The first month of the 'spring selling season' saw the national median house sale price rise 0.9% in September from August, while sales rose 10%, figures released by the Real Estate Institute of New Zealand (REINZ) show. (Update 4 includes ASB economist Jane Turner noting seasonally adjusted sales rose 2.9% over the month, also comments on RBNZ implications.) The national median sale price was NZ$350,000 in September, just below its peak of NZ$352,000 in November 2007. There were 6,464 sales over the month, up from 5,878 in August and 4,499 in September 2008. See all of our real estate charts here. Newly appointed REINZ President Peter McDonald said the figures "indicate improved confidence of buyers and sellers in the marketplace". "We're seeing a slow, but steady, appreciation in sale values and we're now back to the prices being fetched in the corresponding period in 2007 when the median was NZ$351,500," he said. There were 5,894 sales in September 2007.
House prices in September were up in all but three out of 12 districts compared with 12 months ago. Northland was down 4.20% from a median of $297,500 to $285,000, and Hawkes Bay fell 2.48% from $271,742 to $265,000. Central Otago Lakes was down 15.62% from $480,000 to $405,000. The biggest rises were in Auckland, climbing 8.33% from a median of $420,000 to $455,000; Taranaki which rose from $256,583 to $283,000 (up 10.29%); and Wellington, up 8.04% from $350,000 to $378,168. Number of days to sell was the third factor contributing to what the real estate industry is describing as a very encouraging month, Mr McDonald says. Nationally, properties took a median of 33 days to sell compared with 34 in August and 52 in September 2008. "Again for days to sell we're back to 2007 figures which was a comparable 32 days,"The REINZ's new Housing Price Index, created with help from the Reserve Bank of New Zealand, increased 1.9% in the September month, while prices in the three months to September were up 2.5% from the three months to August. The index rose 5.3% from a year ago, and shows house prices in September were down 4.4% from their November 2007 peak, the REINZ said. ASB economist Jane Turner said sales rose by a seasonally adjusted 2.9% in September from August "largely as expected given the steady pace of mortgage approvals and agent listing data." "Housing demand continues to be underpinned by the lift in net migration and low interest rates," Turner said.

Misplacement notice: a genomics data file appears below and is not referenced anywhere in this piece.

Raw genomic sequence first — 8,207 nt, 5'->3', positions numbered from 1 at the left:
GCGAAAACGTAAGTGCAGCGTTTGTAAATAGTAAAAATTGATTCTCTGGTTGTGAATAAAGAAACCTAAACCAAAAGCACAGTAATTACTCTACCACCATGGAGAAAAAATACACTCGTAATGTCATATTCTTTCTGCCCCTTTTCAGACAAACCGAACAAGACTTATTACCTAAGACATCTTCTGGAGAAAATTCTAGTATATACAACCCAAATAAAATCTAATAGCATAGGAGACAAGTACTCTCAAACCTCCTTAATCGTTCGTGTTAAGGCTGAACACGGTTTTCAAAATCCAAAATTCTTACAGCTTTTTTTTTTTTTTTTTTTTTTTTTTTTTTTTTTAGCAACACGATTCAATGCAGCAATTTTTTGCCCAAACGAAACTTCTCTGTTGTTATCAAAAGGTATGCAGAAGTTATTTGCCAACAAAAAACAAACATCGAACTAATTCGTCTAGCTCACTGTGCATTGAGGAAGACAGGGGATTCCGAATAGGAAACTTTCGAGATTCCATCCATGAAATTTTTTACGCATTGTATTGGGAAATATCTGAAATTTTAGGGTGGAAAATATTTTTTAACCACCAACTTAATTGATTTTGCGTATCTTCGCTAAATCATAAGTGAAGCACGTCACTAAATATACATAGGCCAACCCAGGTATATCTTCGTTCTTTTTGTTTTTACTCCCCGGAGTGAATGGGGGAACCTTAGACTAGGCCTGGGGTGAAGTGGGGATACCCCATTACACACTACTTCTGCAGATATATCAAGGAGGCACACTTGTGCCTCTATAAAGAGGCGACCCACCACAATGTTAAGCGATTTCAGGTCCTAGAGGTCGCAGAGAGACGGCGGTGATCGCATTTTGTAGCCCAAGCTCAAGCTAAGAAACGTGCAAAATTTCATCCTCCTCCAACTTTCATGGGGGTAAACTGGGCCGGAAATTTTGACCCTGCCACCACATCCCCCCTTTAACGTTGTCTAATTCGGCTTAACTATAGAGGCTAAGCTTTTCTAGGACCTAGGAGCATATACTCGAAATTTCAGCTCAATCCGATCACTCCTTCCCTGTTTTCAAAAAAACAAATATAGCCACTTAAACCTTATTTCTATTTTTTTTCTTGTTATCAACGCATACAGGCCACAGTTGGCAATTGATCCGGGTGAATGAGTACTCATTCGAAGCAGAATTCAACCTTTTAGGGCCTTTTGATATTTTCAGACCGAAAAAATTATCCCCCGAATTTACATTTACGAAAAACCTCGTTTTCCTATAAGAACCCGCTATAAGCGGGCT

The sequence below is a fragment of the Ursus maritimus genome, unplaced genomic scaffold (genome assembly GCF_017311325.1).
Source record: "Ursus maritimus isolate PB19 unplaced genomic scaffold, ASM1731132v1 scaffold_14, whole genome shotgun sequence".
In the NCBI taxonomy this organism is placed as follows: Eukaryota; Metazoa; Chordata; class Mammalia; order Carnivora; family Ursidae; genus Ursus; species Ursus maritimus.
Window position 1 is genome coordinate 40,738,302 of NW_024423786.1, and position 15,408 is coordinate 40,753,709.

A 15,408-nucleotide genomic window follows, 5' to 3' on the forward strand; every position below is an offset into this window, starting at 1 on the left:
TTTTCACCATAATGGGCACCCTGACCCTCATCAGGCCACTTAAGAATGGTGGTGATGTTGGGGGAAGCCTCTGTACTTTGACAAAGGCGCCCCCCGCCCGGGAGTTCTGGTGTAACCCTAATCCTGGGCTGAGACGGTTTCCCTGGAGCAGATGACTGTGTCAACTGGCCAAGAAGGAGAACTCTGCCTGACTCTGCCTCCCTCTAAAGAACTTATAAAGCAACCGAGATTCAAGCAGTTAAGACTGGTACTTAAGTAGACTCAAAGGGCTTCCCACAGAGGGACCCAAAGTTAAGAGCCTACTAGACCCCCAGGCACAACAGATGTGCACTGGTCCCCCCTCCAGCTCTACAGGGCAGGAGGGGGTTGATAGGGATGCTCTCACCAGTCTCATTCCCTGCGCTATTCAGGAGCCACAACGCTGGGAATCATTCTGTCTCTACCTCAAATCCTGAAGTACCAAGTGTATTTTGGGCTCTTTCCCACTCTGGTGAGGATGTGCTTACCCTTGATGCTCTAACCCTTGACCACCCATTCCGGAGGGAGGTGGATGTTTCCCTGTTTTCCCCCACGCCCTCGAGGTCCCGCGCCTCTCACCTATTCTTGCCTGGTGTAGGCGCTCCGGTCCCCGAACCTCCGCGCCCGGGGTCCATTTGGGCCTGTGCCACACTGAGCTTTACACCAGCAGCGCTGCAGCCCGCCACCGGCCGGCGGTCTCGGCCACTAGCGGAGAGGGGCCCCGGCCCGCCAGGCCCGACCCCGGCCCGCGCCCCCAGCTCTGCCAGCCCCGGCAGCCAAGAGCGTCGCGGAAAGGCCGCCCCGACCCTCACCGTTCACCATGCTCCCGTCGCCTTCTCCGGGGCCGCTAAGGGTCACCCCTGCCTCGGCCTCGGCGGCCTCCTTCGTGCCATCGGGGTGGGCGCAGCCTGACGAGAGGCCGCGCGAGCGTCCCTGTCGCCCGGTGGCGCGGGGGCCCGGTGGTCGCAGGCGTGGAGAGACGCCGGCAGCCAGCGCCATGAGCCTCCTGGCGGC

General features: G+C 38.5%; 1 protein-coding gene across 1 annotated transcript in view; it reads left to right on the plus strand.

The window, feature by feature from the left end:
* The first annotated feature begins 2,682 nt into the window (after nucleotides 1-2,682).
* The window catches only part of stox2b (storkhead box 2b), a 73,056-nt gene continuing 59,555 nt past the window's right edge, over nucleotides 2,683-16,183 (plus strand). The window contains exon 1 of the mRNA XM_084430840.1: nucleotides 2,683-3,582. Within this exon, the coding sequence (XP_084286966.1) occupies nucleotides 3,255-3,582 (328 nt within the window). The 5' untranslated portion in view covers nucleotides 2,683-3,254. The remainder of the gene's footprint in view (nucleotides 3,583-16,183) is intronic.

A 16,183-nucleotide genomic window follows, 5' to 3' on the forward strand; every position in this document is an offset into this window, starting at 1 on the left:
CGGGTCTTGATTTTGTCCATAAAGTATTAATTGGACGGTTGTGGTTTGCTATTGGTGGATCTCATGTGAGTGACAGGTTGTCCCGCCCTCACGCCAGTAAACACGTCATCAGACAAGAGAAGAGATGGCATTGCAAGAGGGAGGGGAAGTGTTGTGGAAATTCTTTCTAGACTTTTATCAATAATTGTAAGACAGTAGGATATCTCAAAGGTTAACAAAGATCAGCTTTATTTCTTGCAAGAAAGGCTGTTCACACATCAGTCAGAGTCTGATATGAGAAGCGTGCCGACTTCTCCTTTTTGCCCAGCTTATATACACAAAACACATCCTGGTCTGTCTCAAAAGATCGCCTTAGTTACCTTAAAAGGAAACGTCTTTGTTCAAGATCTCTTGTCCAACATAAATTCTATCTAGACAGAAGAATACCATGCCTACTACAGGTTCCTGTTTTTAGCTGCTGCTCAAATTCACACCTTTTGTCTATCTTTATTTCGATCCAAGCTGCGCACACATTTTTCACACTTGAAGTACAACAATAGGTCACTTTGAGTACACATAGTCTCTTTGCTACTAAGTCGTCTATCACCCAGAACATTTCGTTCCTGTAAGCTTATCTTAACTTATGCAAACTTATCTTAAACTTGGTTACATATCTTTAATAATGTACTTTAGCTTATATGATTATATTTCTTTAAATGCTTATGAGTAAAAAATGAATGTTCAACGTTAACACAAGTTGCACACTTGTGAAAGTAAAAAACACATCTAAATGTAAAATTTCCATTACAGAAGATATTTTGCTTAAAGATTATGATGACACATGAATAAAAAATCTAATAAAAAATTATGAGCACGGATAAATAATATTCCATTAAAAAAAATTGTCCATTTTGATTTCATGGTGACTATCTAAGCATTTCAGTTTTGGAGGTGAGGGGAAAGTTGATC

The RBNZ is likely to be uncomfortable with the current degree of tightness in the housing market. While agent data suggests new listings are increasing, it has not been enough to meet demand resulting in house prices continuing to be bid up. The very low number of days to sell suggests more house price inflation pressure is likely over the next few months. However, a strong housing market and rising house prices are likely to attract new listings and encourage new building, and we expect the supply and demand imbalance will soon correct. However, in the meantime house price inflation has been slightly stronger than we had been expecting. The RBNZ has voiced concerns around the sustainability of a housing-led recovery. The current heat in the housing market is taking some time to cool, with supply sluggish to respond. On its own, the current housing market may see the RBNZ favour increasing the OCR sooner rather than later. Although this needs to be traded off with the current fragility of the economic outlook and the high NZ dollar undermining export competitiveness. While we do not expect the RBNZ to increase the OCR until June 2010, we see the risks skewed to an earlier start.We will provide further updates.